RBI not considering any capital control measures

New Delhi: The Reserve Bank of India (RBI) is not considering any capital control measures, it was clarified Friday as the central bank's recent capital outflow measures spooked the stock markets.Top sources in RBI blamed
rbi not considering any capital control measures...
PTI August 16, 2013 17:16 IST
New Delhi: The Reserve Bank of India (RBI) is not considering any capital control measures, it was clarified Friday as the central bank's recent capital outflow measures spooked the stock markets.



Top sources in RBI blamed "unwarranted rumours" about controls on FII money to the nearly 770 point drop in the benchmark Sensex and rupee dipping to its lowest levels.

No capital control measures were being considered, the sources insisted.

India, they said, had no record of keeping controls on FII money and the capital outlow measures announced on Wednesday were no way bringing back the control regime.

The move to cut the amount companies can invest overseas without seeking approval to 100 percent of their networth from 400 percent does not mean firms cannot invest the previously stated limits, sources said.

Firms can still invest 400 percent of their networth outside but the caveat added is that the first 100 percent will be allowed under automatic route and for the rest prior approvals would need to be taken, they added.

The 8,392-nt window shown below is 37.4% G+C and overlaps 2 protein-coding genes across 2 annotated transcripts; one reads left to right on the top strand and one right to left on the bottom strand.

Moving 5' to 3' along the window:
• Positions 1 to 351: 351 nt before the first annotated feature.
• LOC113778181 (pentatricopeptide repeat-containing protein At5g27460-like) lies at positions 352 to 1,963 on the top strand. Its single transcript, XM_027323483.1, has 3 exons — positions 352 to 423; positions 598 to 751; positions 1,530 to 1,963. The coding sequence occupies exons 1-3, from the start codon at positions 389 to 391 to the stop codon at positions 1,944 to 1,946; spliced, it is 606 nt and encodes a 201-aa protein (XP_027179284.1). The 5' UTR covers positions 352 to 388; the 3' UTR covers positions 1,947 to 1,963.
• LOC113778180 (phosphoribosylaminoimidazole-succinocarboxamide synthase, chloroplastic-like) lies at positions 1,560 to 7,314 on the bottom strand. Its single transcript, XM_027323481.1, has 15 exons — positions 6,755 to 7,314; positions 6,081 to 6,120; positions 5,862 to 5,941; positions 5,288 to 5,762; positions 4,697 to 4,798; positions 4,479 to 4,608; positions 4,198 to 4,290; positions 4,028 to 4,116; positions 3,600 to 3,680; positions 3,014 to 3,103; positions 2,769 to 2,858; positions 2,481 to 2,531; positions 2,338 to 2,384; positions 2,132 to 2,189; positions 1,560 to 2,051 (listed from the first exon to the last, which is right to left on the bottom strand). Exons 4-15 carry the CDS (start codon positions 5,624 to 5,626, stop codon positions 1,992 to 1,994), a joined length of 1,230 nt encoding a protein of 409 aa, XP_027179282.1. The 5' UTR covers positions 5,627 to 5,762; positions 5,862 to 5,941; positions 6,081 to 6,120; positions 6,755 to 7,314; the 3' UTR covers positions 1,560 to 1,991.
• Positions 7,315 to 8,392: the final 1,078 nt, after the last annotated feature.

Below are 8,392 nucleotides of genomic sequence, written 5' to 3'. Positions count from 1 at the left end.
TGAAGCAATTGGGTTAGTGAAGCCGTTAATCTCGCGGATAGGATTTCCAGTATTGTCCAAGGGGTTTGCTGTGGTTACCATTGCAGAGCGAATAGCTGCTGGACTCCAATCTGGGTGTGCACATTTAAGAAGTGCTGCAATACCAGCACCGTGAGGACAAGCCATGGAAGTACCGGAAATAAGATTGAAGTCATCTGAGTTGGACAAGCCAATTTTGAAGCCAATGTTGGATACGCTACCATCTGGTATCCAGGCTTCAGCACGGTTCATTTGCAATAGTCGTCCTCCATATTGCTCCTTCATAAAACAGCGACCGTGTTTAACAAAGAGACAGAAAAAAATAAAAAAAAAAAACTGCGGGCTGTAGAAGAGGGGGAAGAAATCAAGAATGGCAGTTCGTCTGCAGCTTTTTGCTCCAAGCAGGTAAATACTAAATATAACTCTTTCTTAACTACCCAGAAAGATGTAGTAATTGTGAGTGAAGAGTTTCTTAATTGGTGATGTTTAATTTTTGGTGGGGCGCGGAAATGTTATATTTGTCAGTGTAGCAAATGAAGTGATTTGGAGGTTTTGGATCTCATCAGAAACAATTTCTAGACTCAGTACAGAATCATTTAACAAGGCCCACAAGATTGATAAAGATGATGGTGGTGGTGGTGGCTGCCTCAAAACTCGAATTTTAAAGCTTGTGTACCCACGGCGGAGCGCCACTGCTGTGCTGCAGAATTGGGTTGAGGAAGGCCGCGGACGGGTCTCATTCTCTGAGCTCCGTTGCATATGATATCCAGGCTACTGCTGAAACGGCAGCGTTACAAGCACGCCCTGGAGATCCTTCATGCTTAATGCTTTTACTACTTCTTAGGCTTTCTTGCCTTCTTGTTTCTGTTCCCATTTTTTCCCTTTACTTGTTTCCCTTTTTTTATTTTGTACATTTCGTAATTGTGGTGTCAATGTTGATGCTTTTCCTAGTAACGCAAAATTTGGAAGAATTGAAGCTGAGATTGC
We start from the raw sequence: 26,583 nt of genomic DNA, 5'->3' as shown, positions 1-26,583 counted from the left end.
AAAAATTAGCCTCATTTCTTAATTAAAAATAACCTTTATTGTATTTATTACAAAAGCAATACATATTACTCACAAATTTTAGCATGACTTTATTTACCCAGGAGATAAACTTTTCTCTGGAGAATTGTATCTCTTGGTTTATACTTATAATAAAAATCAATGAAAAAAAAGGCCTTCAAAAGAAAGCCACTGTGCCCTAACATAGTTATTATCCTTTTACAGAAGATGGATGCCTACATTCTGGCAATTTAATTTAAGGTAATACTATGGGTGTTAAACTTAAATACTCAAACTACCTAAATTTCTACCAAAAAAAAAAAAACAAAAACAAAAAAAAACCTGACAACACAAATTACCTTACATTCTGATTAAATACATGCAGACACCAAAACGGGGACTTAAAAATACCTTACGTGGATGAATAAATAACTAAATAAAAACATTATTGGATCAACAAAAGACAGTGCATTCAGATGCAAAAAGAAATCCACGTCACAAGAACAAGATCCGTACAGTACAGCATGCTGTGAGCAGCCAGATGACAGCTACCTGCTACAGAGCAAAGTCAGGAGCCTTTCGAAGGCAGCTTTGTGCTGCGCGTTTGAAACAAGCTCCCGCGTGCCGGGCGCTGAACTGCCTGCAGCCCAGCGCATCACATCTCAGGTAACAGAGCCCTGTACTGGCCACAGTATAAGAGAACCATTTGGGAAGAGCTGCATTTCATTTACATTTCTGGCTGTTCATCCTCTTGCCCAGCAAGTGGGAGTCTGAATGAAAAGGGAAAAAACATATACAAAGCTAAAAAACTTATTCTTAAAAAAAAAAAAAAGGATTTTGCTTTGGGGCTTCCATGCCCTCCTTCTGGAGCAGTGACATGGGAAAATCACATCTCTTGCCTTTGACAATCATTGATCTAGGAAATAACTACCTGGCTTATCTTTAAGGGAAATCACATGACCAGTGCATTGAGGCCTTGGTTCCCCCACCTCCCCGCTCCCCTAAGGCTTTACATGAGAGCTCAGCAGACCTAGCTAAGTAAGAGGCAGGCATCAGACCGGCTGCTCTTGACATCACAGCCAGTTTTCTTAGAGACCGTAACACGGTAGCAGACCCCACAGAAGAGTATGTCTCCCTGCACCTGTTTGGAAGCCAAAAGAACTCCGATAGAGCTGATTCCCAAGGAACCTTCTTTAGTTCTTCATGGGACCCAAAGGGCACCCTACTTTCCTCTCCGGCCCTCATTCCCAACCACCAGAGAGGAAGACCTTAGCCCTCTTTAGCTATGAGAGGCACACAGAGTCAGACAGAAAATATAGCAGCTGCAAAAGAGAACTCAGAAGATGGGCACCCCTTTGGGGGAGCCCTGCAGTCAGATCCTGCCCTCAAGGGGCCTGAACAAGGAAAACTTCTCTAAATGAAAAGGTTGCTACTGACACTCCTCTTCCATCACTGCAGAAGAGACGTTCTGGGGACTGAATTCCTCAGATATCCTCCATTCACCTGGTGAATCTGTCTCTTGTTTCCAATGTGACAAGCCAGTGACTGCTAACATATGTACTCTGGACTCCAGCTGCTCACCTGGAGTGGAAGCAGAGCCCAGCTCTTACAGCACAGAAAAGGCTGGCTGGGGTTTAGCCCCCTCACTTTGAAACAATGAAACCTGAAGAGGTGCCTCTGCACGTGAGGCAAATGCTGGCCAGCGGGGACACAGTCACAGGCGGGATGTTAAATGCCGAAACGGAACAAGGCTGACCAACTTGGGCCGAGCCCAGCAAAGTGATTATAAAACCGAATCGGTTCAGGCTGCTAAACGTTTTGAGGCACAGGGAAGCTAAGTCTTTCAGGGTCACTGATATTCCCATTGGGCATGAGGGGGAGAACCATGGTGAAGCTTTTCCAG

On lowering of the limit residents remit to USD 75,000 a year from the previous USD 200,000, they said what RBI has done is to withdraw the liberalisation done in 2007 to manage huge inflow of FII money.

It is only the last bit of liberalisation of remittance that has been taken off, the sources added.

Sources said throughout the history of Indian reforms, not once was it contemplated to control or restrict FIIs taking out their principal or dividend. Under FEMA Act, it will be illegal to stop any such repatriation.

RBI and government steps since July to tighten cash supply, restrict currency derivatives and curb gold imports have failed to arrest the rupee's slump to record lows. The situation has been compounded as the nation struggles to attract capital to fund a record high current account deficit.

The rupee has weakened 28 percent in the past two years, the biggest tumble since the government pledged gold reserves in exchange for loans from the International Monetary Fund in 1991.
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